Some of the best of Zimbabwe's platinum claims are along the southern tail of a narrow, 480km seam of ridges known as the Great Dyke - one of the richest platinum seams ever found.
Weeks before the election, Mugabe's government took control of undeveloped platinum claims along the Great Dyke held by Amplats.
Almost immediately, the government set out urgently to sell the rights.
Camec was ready to buy - it just needed money. And so Camec announced that it was privately raising $200-million by selling ownership stakes, cash it said it would use to pursue "multiple investment opportunities in Africa".
Och-Ziff then stepped up, providing 75% of Camec's total fundraising, or $150-million, making it the mining company's fourth-largest shareholder.
Camec raised the rest of the cash by selling smaller stakes to BlackRock and 10 other companies, including GLG Partners and Credit Suisse, according to records and interviews with other fund managers involved.
Finally, on April 7 2008, Och-Ziff got its hands on the Camec shares.
Four days later, Camec announced that it was using the money it had just raised to buy a "joint venture" with the Zimbabwe Mining Development Corporation (ZMDC), Mugabe's state-owned mining company.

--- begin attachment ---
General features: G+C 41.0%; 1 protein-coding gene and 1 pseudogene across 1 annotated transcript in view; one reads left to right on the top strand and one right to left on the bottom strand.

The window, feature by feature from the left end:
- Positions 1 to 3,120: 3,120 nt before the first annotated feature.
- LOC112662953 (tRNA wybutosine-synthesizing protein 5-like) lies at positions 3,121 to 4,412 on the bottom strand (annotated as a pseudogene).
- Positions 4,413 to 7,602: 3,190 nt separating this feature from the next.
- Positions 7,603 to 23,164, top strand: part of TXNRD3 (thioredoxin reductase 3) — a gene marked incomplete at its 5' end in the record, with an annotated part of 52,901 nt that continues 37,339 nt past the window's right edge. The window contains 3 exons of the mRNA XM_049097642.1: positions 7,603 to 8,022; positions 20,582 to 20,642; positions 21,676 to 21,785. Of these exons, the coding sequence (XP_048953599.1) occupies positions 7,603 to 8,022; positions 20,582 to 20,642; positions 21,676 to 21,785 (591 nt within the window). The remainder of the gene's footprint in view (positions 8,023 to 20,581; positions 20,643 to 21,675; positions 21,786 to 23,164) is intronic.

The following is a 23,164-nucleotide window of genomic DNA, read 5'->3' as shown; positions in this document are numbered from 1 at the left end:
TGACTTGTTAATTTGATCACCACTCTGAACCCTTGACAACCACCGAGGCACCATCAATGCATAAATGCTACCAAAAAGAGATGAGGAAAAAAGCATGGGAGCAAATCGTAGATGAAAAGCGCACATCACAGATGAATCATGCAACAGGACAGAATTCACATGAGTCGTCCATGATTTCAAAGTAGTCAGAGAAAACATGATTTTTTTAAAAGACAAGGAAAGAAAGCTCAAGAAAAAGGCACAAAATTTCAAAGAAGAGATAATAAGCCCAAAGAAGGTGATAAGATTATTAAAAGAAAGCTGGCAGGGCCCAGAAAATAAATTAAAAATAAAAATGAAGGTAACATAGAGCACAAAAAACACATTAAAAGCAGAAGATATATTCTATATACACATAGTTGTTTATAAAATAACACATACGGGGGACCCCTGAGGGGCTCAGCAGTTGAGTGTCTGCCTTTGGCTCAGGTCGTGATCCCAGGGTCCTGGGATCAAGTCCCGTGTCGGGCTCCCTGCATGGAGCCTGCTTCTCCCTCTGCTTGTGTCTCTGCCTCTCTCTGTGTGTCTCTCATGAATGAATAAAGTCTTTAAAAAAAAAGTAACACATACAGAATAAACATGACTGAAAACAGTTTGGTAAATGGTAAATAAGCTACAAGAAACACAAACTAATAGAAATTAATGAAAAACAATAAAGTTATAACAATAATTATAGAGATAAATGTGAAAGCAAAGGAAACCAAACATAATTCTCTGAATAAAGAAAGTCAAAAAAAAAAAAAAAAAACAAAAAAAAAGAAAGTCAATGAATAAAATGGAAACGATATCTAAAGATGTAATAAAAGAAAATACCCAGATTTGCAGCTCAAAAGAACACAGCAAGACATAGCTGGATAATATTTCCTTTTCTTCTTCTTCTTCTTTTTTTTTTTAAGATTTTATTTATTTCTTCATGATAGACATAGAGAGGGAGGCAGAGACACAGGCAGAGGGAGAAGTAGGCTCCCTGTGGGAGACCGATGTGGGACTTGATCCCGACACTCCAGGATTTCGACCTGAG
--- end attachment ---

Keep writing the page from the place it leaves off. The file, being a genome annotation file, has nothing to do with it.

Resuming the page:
The joint venture owned the platinum stakes on the Great Dyke that had been taken back just a few weeks earlier from Anglo American.
The price included $5-million in cash - Camec issued shares to partners whose identities were shielded by a shell company based in the British Virgin Islands - and $100-million paid to Mugabe's government.
It was pretty clear that the money Camec used to pay Mugabe for the platinum rights had come from the deal with Och-Ziff.
The bloodshed spreads
On the day that Camec announced the deal with Mugabe's government, two US embassy employees were gathering intelligence on Mugabe's efforts to ensure his victory.
People in Mugabe's army told the embassy staffers that soldiers, militia members and people loyal to Zanu-PF were training to conduct a "reorientation campaign". They said that 400 vehicles had been deployed for this operation.
What happened next is a vivid - and grim - memory for many Zimbabweans. The violence intensified throughout May. Soldiers drove opposition supporters from their rural villages or urban neighbourhoods. According to the UN, more than 33000 people were driven from their homes by month's end.
With the violence escalating, Tsvangirai withdrew from the race in a move he hoped would stem the bloodshed. No runoff was held and Mugabe triumphantly clung to power.
The bottom line: 289 people were left dead and more than 22000 were injured.
Following the money
Part of McGee's job was to assist in identifying the sources of funding that had helped the regime to stay in power so that Washington could apply more targeted sanctions.
The platinum deal was an obvious starting point.
Embassy staff interviewed mining industry insiders and sent a cable to Washington in June 2008 titled "Rich Platinum Claims Change Hands in Hush-Hush Deals".
They did not know where Camec got the funding, but on July 25 2008 the US Treasury Department placed Camec's partner - Mugabe's ZMDC - under sanctions.
Then, by October 2008, McGee's staff pursued another tip that one of Camec's shareholders - Billy Rautenbach - was helping Mugabe's government to buy vehicles off the books.